Safety of tiotropium

BMJ 2011; 342 doi: http://dx.doi.org/10.1136/bmj.d2970 (Published 14 June 2011)
Cite this as: BMJ 2011;342:d2970

Get access to this article and all of bmj.com for the next 14 days

Sign up for a 14 day free trial today

Access to the full text of this article requires a subscription or payment. Please log in or subscribe below.

  1. Christopher J Cates, senior clinical research fellow
  1. 1St George’s University of London, London, SW17 0RE, UK
  1. chris{at}nntonline.net

Indirect evidence suggests the Respimat inhaler is riskier than the Handihaler

Tiotropium is used to treat chronic obstructive pulmonary disease via two different inhaler devices: the original Handihaler (18 µg once daily), which uses a powder formulation, and the newer Respimat mist inhaler (5 µg once daily). The two devices cannot be assumed to have the same safety profile, however, and the linked systematic review by Singh and colleagues (doi:10.1136/bmj.d3215) assessed all cause mortality in people with chronic obstructive pulmonary disease using the Respimat mist inhaler.1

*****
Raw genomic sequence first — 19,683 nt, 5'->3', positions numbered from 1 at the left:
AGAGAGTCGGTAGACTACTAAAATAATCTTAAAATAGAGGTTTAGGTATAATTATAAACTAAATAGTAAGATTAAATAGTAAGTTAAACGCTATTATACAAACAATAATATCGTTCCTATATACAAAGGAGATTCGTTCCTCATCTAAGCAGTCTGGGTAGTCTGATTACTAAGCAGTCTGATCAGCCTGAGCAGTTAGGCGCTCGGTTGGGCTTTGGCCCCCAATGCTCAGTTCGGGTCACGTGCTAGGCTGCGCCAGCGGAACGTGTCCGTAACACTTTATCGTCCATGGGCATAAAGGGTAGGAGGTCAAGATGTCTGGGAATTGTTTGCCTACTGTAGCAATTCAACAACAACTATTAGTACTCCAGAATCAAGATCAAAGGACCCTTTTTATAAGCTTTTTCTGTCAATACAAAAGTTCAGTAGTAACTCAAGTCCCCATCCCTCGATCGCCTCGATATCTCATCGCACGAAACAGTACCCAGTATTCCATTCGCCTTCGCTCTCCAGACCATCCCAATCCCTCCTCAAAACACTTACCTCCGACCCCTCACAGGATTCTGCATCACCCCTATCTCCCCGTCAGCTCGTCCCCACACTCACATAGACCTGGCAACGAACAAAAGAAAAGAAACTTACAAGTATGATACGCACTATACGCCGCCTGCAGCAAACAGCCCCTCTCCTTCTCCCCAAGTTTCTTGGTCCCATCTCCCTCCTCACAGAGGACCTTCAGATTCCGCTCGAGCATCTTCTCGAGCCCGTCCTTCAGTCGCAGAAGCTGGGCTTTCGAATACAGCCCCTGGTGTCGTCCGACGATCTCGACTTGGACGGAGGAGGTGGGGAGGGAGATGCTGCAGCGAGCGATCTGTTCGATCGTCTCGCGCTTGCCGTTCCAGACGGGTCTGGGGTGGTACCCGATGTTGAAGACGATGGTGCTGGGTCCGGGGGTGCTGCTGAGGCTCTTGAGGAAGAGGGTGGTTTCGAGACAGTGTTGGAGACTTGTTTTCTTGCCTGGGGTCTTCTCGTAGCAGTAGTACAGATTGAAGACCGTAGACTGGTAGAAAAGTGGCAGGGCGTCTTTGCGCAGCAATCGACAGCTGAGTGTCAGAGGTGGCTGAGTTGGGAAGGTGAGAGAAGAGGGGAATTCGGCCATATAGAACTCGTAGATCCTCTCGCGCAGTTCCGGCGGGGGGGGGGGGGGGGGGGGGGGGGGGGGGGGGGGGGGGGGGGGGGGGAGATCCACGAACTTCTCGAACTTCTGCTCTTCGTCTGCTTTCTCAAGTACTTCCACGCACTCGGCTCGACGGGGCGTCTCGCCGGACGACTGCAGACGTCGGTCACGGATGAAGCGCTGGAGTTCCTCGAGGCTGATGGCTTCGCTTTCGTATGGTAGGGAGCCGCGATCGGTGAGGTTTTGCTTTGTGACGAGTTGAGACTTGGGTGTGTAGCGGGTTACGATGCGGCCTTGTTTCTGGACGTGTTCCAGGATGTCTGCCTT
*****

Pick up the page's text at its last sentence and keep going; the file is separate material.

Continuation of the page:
An ongoing trial will provide more certainty about the comparative safety of tiotroprium inhaler devices

DR P. MARAZZI/SPL

The authors assessed the risk of all doses of tiotropium given via the mist inhaler (including 10 µg daily), but because the usual dose in clinical practice is 5 µg daily, this editorial will focus on the safety results for this dose only. The review reported a 46% relative increase in risk of mortality from any cause in patients using the mist inhaler compared …

Get access to this article and all of bmj.com for the next 14 days

Sign up for a 14 day free trial today

Access to the full text of this article requires a subscription or payment. Please log in or subscribe below.

Article access

Article access for 1 day

Purchase this article for £20 $30 €32*

The PDF version can be downloaded as your personal record

* Prices do not include VAT

THIS WEEK'S POLL